Seaweed

The call of the sea

November 1, 2016

In the never-ending quest for innovation in food and for new reliable, sustainable ingredients, seaweed is emerging as a rising star. A promising long-term, sustainable source of protein, part of its appeal is the large number and wide variety of benefits associated with the product and the way it is grown. Fast growing and with no need to use scarce agricultural land, it is a plant species which has evolved over billions of years to be rich in proteins, vitamins and oils, and is a good source of iodine and antioxidants.

The simplest of one-cell plants, seaweed converts light energy into eatable energy, contains no saturated fatty acids but a lot of dietary fibre, vitamins and minerals. It has long been a staple in East-Asia, where the most often-eaten seaweeds and algae are Nori, laver, wakama and spirulina. Now seaweeds have come to the fore in Europe in sushi and other East-Asian dishes. New uses, it seems, are being explored and its popularity among chefs as an ingredient is growing, not least because it is suitable for all special diets; vegan, vegetarian, lactose-free, gluten-free, rich in protein, low in carbohydrates.

Asked how they view the potential of seaweed in the onboard environment, chefs on my trip highlighted ideas which use it dried, or dried and then revived; added as a garnish; or used in combination with fish. The fact that it is easy to preserve and compact adds to its appeal for catering on the move and the choice of seaweed varieties ensures it brings added interest to the plate.

Among those being harvested for commercial use are wakame, sea lettuce, red horned seaweed, dulse, sea oak, laver, Irish moss, codium, Japanese berries and fishing wire seaweed, so-called because it looks like a jumble of fishing line!

Seaweed is also being used in medicines and cosmetics and can even be used to make ale. Williams Bros Brewing Co in Scotland has a Kelpie Seaweed Ale – bitter-sweet and slightly salty, brewed with a little hint of chocolate which comes from the use of dulse.

Seamore Food’s founder, Willem Sodderland, mistook seaweed for pasta, and loved the experience so much he decided to fool the rest of the world too. The I Sea Pasta range looks like tagliatelle but is 100% wild, handpicked seaweed from Connemara, Ireland. High in goodness and low in calories it has onboard potential not least because it can be stored for three months and contains no allergens.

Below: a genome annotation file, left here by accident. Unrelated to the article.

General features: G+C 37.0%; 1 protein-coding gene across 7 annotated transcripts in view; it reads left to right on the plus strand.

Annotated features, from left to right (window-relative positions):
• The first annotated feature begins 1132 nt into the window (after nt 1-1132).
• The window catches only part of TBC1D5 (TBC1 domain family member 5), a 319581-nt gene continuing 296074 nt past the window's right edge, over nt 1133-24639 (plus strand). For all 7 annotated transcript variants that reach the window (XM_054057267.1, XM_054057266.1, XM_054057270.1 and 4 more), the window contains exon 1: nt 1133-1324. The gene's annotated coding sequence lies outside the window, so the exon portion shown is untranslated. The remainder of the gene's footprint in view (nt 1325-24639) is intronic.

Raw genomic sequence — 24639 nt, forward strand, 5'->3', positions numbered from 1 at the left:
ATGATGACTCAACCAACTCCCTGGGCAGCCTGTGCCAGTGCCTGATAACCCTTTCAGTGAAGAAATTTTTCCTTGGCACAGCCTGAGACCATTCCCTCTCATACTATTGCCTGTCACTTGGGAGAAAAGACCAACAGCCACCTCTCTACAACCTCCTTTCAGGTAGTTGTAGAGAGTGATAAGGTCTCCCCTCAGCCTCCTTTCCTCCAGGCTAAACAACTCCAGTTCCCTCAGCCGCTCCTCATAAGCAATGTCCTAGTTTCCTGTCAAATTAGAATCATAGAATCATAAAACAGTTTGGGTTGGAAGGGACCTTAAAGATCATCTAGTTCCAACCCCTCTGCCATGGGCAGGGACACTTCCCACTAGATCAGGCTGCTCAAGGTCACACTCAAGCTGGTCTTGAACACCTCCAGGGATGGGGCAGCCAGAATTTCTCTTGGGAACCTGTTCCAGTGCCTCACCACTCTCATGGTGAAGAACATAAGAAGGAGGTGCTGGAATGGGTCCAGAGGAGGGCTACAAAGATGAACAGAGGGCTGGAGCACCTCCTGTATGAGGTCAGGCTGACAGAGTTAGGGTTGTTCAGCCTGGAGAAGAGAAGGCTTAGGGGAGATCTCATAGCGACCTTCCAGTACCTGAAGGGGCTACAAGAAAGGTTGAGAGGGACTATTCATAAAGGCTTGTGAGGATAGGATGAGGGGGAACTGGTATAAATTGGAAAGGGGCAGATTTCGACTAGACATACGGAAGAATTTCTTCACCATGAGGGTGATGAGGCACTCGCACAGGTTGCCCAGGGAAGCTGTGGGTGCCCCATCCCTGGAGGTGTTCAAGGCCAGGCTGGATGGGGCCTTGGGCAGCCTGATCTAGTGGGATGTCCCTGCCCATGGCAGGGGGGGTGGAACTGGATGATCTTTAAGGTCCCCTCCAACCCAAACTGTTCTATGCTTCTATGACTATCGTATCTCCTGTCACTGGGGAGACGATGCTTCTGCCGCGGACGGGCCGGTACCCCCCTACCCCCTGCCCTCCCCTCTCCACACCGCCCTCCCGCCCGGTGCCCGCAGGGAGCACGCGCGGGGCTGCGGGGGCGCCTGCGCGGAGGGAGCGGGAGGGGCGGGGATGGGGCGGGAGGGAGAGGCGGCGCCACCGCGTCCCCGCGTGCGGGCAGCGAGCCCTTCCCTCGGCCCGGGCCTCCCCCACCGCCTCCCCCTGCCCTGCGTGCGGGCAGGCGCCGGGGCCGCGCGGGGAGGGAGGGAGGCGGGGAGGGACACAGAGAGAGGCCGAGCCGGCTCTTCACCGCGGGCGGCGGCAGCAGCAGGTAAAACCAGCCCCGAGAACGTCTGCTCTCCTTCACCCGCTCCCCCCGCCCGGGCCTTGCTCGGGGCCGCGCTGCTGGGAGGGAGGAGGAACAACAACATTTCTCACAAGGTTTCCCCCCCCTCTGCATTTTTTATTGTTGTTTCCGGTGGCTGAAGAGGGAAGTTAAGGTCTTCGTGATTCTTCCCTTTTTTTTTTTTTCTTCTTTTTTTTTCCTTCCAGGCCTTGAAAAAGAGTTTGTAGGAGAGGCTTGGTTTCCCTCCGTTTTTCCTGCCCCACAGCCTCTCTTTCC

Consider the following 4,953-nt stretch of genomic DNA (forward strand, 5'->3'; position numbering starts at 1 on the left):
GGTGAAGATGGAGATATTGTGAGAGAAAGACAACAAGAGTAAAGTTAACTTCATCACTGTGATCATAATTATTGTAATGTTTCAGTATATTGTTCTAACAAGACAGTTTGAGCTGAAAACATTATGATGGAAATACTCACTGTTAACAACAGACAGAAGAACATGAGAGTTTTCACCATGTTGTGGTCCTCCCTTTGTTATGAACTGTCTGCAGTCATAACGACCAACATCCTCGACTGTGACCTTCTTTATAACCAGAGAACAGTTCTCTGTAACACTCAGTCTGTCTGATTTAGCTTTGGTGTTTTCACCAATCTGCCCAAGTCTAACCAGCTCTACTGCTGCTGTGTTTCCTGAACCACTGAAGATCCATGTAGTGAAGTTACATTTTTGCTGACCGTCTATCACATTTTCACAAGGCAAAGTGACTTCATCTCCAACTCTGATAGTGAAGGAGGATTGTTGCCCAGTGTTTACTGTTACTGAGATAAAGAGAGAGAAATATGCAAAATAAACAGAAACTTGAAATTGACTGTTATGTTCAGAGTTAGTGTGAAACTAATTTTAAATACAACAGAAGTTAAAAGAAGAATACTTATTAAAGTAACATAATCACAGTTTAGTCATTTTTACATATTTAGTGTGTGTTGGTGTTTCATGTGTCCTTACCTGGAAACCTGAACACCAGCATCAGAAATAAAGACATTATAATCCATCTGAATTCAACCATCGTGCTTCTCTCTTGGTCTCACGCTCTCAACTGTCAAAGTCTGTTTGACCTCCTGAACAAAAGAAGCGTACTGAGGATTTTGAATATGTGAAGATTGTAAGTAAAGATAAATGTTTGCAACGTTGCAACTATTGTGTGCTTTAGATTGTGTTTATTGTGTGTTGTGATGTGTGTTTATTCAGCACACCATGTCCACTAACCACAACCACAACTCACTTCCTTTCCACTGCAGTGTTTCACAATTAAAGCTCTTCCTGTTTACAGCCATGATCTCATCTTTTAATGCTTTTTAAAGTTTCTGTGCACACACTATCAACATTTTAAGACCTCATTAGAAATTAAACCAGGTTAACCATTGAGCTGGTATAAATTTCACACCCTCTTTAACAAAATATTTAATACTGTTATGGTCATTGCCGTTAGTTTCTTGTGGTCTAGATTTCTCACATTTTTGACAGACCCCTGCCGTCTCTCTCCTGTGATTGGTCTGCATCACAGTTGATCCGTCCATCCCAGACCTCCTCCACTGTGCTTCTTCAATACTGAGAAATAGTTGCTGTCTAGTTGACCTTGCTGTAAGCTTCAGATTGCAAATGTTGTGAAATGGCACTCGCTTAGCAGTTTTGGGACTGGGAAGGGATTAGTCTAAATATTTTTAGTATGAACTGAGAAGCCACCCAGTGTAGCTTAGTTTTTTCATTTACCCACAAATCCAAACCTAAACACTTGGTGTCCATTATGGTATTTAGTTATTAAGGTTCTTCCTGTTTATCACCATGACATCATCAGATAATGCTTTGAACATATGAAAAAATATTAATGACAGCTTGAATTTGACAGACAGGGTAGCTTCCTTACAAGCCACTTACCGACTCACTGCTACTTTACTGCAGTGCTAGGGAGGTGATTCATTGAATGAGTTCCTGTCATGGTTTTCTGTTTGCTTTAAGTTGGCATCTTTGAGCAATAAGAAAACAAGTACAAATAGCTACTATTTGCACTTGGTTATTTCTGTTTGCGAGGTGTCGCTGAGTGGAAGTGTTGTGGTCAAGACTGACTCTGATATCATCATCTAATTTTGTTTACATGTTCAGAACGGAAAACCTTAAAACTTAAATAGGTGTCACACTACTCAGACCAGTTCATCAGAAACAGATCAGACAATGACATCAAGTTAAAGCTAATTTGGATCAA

Seaweed snacks are fast putting up a challenge in the snacking aisle of supermarkets too, as a healthy alternative to crisps. Itsu, Oceans Halo, GimMe Health Foods, Inspiral and Spanish brand Porto Muinos are among those with seaweed snack offerings, and even big businesses such as Pret a Manger and Pringles are getting in on the act.

Mara Seaweed is making its mark with a range of seasonings created from shony, dulse and kombu seaweeds and is picking up for foodie awards and chef recommendations all over the place.

And to serve it all up, how about disposable organic tableware made out of seaweed? It’s suitably light for the aviation market and designed by Amber Sophie van Dillen.

Seaweed I discovered even has its own ambassador. Toine Wilke, founder of Allsea, a company specialising in seaweed, brands himself ‘Seaweedman’ (Seaweedman.nl) He says: “After eating seaweed as a surfer and an internship at the world’s largest seaweed company, plus reading hundreds of scientific papers on seaweed and health, I know now: Seaweed is our future food. Every day I show people how amazing is it to add a few grams of seaweed to their daily dishes. I have done scientific research on seaweed, which won an important award in the food industry, and now I just want everyone to ‘sea the future’, and long for a daily dose of vitamin sea, like me!” •

Save